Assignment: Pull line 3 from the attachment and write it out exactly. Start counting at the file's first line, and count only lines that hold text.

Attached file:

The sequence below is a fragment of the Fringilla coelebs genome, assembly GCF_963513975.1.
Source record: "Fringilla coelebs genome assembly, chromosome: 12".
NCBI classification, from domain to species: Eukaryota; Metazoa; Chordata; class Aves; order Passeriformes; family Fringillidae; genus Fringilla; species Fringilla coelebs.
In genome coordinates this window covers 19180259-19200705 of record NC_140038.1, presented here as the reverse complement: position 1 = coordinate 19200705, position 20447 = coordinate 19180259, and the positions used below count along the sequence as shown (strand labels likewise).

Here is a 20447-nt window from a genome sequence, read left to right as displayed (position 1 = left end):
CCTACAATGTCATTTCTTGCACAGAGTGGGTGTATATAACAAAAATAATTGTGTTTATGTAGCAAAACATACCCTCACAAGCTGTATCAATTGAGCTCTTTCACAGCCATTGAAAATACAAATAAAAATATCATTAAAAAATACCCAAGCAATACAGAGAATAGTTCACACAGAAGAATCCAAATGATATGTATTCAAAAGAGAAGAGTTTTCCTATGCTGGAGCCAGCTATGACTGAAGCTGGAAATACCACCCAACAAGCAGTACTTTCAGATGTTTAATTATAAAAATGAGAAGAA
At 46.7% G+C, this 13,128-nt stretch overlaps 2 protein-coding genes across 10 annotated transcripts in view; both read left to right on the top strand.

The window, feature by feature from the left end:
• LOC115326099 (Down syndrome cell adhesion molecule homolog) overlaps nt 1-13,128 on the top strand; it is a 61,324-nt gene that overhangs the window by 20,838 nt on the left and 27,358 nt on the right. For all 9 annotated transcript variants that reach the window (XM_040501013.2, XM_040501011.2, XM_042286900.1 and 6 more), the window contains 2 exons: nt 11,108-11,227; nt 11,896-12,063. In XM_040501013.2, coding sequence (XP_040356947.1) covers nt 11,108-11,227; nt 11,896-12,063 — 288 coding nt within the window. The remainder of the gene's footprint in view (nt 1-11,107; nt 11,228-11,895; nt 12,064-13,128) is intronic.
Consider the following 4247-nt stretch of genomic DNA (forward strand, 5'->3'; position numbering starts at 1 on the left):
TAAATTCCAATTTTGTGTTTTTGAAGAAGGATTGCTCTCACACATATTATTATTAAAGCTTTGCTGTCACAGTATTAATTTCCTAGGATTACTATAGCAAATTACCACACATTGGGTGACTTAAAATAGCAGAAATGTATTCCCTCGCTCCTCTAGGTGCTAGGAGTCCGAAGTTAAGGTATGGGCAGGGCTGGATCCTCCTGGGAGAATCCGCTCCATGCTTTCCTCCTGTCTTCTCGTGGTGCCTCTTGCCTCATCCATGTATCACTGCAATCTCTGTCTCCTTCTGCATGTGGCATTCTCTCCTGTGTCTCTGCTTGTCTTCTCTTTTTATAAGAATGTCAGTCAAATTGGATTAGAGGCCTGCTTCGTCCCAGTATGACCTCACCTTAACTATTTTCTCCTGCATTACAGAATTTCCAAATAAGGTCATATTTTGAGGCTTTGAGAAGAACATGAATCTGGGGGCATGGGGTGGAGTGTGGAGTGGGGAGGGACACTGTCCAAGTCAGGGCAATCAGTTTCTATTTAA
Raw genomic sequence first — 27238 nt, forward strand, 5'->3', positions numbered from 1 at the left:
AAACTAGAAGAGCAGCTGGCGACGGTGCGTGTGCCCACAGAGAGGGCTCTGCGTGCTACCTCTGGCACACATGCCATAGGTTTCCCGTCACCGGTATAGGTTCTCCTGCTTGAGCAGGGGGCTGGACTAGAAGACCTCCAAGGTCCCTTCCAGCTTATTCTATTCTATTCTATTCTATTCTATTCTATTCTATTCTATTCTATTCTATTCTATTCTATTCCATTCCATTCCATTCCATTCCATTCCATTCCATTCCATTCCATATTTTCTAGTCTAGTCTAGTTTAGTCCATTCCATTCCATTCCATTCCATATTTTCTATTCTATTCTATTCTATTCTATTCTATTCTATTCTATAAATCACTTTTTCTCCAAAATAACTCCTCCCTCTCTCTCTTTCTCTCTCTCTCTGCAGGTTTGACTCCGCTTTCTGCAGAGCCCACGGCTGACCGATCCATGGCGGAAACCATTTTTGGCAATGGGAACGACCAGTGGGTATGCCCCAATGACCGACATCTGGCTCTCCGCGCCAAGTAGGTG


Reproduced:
NCBI classification, from domain to species: Eukaryota; Metazoa; Chordata; class Aves; order Passeriformes; family Fringillidae; genus Fringilla; species Fringilla coelebs.